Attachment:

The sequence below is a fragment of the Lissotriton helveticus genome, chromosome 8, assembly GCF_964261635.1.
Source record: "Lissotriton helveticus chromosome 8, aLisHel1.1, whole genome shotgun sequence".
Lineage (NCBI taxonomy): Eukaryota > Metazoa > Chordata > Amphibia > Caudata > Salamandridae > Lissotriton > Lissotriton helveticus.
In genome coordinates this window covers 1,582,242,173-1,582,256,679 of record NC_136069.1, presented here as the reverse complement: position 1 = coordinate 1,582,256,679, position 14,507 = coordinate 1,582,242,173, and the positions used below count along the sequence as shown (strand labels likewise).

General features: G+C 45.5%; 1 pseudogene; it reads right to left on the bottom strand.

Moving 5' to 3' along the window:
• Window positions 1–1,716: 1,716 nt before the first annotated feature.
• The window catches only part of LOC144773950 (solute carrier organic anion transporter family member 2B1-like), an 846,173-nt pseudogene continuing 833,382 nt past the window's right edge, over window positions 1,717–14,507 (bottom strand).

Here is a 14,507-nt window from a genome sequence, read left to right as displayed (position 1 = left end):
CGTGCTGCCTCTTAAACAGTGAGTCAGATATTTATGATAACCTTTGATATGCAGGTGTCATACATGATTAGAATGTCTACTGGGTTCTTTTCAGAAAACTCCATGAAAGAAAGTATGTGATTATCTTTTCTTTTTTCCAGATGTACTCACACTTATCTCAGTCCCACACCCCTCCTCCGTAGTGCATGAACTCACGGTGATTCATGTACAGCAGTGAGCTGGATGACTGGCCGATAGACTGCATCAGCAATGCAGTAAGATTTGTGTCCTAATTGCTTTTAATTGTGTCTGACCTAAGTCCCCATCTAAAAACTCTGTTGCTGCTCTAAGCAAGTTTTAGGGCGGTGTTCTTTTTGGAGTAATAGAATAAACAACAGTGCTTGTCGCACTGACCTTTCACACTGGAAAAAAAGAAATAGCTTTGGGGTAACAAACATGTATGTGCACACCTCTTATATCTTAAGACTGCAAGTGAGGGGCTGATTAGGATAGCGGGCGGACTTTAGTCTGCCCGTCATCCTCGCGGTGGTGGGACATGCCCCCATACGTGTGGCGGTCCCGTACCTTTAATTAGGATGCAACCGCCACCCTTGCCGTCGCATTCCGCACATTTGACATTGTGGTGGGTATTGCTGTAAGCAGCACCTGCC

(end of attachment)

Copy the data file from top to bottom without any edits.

The sequence below is a fragment of the Lissotriton helveticus genome, chromosome 8, assembly GCF_964261635.1.
Source record: "Lissotriton helveticus chromosome 8, aLisHel1.1, whole genome shotgun sequence".
Lineage (NCBI taxonomy): Eukaryota > Metazoa > Chordata > Amphibia > Caudata > Salamandridae > Lissotriton > Lissotriton helveticus.
In genome coordinates this window covers 1,582,242,173-1,582,256,679 of record NC_136069.1, presented here as the reverse complement: position 1 = coordinate 1,582,256,679, position 14,507 = coordinate 1,582,242,173, and the positions used below count along the sequence as shown (strand labels likewise).

General features: G+C 45.5%; 1 pseudogene; it reads right to left on the bottom strand.

Moving 5' to 3' along the window:
• Window positions 1–1,716: 1,716 nt before the first annotated feature.
• The window catches only part of LOC144773950 (solute carrier organic anion transporter family member 2B1-like), an 846,173-nt pseudogene continuing 833,382 nt past the window's right edge, over window positions 1,717–14,507 (bottom strand).

Here is a 14,507-nt window from a genome sequence, read left to right as displayed (position 1 = left end):
CGTGCTGCCTCTTAAACAGTGAGTCAGATATTTATGATAACCTTTGATATGCAGGTGTCATACATGATTAGAATGTCTACTGGGTTCTTTTCAGAAAACTCCATGAAAGAAAGTATGTGATTATCTTTTCTTTTTTCCAGATGTACTCACACTTATCTCAGTCCCACACCCCTCCTCCGTAGTGCATGAACTCACGGTGATTCATGTACAGCAGTGAGCTGGATGACTGGCCGATAGACTGCATCAGCAATGCAGTAAGATTTGTGTCCTAATTGCTTTTAATTGTGTCTGACCTAAGTCCCCATCTAAAAACTCTGTTGCTGCTCTAAGCAAGTTTTAGGGCGGTGTTCTTTTTGGAGTAATAGAATAAACAACAGTGCTTGTCGCACTGACCTTTCACACTGGAAAAAAAGAAATAGCTTTGGGGTAACAAACATGTATGTGCACACCTCTTATATCTTAAGACTGCAAGTGAGGGGCTGATTAGGATAGCGGGCGGACTTTAGTCTGCCCGTCATCCTCGCGGTGGTGGGACATGCCCCCATACGTGTGGCGGTCCCGTACCTTTAATTAGGATGCAACCGCCACCCTTGCCGTCGCATTCCGCACATTTGACATTGTGGTGGGTATTGCTGTAAGCAGCACCTGCC